The Race

By John Haugen-Wente

Sharkchow, Wizard, Sandybottom, IronBob, Kneading Water, Ridgerunner.  All names I knew well.  Part of the WaterTribe.  A loose knit group of kindred spirits dedicated to the development of small boats, and human athletic performance.

I had been following the WaterTribes Everglades Challenge Race for a couple of years.  Tampa Bay to Key Largo, Florida, a distance of roughly 300 miles depending upon the route you take.  You choose the boat that suits your temperament and skill level:  Sailboat, canoe, kayak, or other, and go for it.  You have eight days to finish.  Three checkpoints are scattered throughout the distance, which you have to arrive at in a specified amount of time or go home disqualified.  Other filters include leaving the beach in Tampa Bay without outside assistance, the ability to drop your mast to clear some bridges along the route, and the shallowness of the water in the Everglades.  This guarantees a race designed for small boats only, crewed by experts in their respective disciplines, traveling from all over North America to compete.  In most years only half or fewer of the competitors finish.  The rest, humbled by the conditions, equipment failure, or mental exhaustion learn a few lessons and bag it, only to sign up again the following year, hopefully better prepared.

So how does a recreational paddler/sailor get inspired by this race?  I followed the race online for a couple of years, completely absorbed by the participants self-assessments and back-stories.  I am not a spectator by nature.

I am a participant in life, and after a bit of long distance curiosity, I thought it would fun to give it a try.  I have an entire garage full of capable boats.  My resume includes thousands of miles of wilderness trips.  And I do consider myself somewhat of an expert in boat handling techniques.

The racer mentality however is lost on me.  Paddling and sailing have always been the closest I get to spirituality.  Nothing excites me more than rigging my canoe or kayak with a sail, dropping the leeboard and rudder, and under wind power alone, sailing over the horizon.  If the wind dies, I drop the sail and paddle, equally spiritual, equally exciting.  Speed has never been the motivation.  But I remained intrigued.

I always envisioned myself in the race solo.  Then Bob entered the picture.  Hearing about the race, he wondered if I would consider a partner.  “Hmmmm,” I said.  “Gonna have to think about that for a few days.  And I did, concluding that having a partner who I respect and trust might not be such a bad combination.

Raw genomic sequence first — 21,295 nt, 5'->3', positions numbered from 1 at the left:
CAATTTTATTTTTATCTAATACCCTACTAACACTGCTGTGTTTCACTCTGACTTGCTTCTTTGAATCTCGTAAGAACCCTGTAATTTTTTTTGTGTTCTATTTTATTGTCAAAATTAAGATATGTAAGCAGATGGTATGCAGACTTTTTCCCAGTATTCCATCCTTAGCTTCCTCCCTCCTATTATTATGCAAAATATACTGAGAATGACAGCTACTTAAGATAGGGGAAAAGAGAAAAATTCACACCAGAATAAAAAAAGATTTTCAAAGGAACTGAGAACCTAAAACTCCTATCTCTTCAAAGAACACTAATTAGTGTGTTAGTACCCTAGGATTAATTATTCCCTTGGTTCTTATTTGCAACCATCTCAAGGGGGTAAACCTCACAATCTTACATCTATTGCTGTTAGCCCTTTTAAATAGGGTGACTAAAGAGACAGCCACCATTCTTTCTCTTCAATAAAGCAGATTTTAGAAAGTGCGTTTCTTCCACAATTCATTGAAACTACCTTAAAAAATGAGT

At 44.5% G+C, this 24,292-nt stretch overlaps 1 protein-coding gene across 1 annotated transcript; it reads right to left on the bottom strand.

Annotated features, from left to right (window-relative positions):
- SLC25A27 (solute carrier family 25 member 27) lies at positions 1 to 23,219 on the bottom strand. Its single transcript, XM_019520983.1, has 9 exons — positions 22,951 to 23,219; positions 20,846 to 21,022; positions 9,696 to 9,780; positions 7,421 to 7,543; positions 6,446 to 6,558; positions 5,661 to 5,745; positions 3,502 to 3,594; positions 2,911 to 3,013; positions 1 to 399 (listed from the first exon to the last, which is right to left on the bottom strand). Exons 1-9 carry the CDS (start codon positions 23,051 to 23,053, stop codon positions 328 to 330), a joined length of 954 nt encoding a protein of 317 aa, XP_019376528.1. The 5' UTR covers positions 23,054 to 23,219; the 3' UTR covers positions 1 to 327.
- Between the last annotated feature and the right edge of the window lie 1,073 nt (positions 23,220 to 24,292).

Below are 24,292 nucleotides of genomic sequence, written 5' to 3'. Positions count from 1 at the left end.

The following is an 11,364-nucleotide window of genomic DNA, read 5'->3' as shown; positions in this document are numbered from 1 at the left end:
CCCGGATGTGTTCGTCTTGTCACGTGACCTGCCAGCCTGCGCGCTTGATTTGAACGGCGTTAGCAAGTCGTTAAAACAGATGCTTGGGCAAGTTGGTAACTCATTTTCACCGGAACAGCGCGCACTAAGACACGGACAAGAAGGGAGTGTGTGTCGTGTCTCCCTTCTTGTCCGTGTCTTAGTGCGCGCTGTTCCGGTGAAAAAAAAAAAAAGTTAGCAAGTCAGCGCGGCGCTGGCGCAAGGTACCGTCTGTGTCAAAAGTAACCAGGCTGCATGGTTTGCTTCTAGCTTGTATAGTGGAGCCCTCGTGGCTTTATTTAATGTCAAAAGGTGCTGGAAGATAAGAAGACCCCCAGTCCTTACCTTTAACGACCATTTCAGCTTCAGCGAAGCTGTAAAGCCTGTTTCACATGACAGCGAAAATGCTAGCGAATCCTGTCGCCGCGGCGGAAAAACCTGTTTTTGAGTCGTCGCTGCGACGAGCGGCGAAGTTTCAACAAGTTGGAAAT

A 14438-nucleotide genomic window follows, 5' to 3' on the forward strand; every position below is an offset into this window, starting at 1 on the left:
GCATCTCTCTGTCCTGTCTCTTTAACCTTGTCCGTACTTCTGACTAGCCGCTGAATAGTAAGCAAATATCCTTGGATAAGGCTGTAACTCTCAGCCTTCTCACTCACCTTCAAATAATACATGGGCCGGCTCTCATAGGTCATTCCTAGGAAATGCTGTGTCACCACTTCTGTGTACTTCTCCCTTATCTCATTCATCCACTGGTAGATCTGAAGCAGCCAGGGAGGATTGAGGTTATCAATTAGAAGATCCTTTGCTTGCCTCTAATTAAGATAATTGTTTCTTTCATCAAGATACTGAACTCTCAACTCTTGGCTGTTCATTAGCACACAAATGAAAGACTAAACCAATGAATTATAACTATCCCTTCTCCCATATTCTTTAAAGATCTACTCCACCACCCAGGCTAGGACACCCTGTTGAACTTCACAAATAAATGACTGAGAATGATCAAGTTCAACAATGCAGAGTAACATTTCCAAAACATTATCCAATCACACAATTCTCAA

Bob is formidable.  A former college wrestler and then coach, he embodies and thrives on competition.  Ski racing, bike racing, overcoming mental and physical fatigue, wired for speed and punishment, a natural athlete, and just past 60 years old, as strong a person as I have ever met.  And me, competitive to a fault, except when it comes to biking, skiing, and my favorite Zen activity, boating.  I thought I would just go down to Florida with my gear, push off from the beach, and paddle/sail fast enough to get to Key Largo in eight days or less.  No problem.  Bob has other ideas:  Training, training, training.  He is right of course.  This event is not for the faint of heart, or the unprepared.

My sailing canoe with a spray cover is my preferred craft.  But Bob is not as comfortable in a canoe as a kayak.  The canoe gives way to my tandem folding kayak.  Extremely seaworthy, designed for ocean use, but the spacing is all-wrong for paddle clearance between the sailing hardware, and the bow and stern paddler.  After every possible incarnation of resolving the problem, the fix was to buy another boat.  At 22 feet long by 26 inches wide it is truly a magnificent craft, resolving all of our spacing issues in one simple motion.  Beautiful.

The Seward Passat GS is our racing kayak

Training:  First 20 miles, then 30, 35, 40 and now up to 50 miles in a day.  Bob is experimenting with energy milkshakes, water intake, and paddle positions.  I am experimenting with swimming off of the boat, stopping for lunch breaks, and watching the birds flit into the trees.  Bob is focused on routes, VHF radios, Spot locators, logistics of car shuttles, and all of the other details that truly need to be worked out.  I am still enjoying the sunrise and watching the birds flit into the trees.

The crux of it is:  My heart is into the idea of the race, but training (Something I never do) has taken some of the fun out of my most soul-inspiring recreational pursuit.  And we still have eight months to go before we head to Florida.  On the other hand, I have committed to this race.  There is no choice.  Once you bring someone else into your dream, and they embrace it as their own, backing out is not an option.  The disappointment would be too great, a friendship would be lost.

Bob, for his part recognizes my angst, and has taken to controlled pacing, instead of pushing to the point of delirium.  Something that will bode well for us in the Gulf of Mexico.

For my part I have started to fully engage in the preparations, the logistics, and the training.  Forging ahead for Bob, and he for me.  That is what partners do.

July 2012

 Stay tuned–hopefully John will share a True Story Well Told about his experience in the race, which begins Saturday, March 02, 2013. 

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About first person productions

My blog "True Stories Well Told" is a place for people who read and write about real life. I’ve been leading life writing groups since 2004. I teach, coach memoir writers 1:1, and help people publish and share their life stories.
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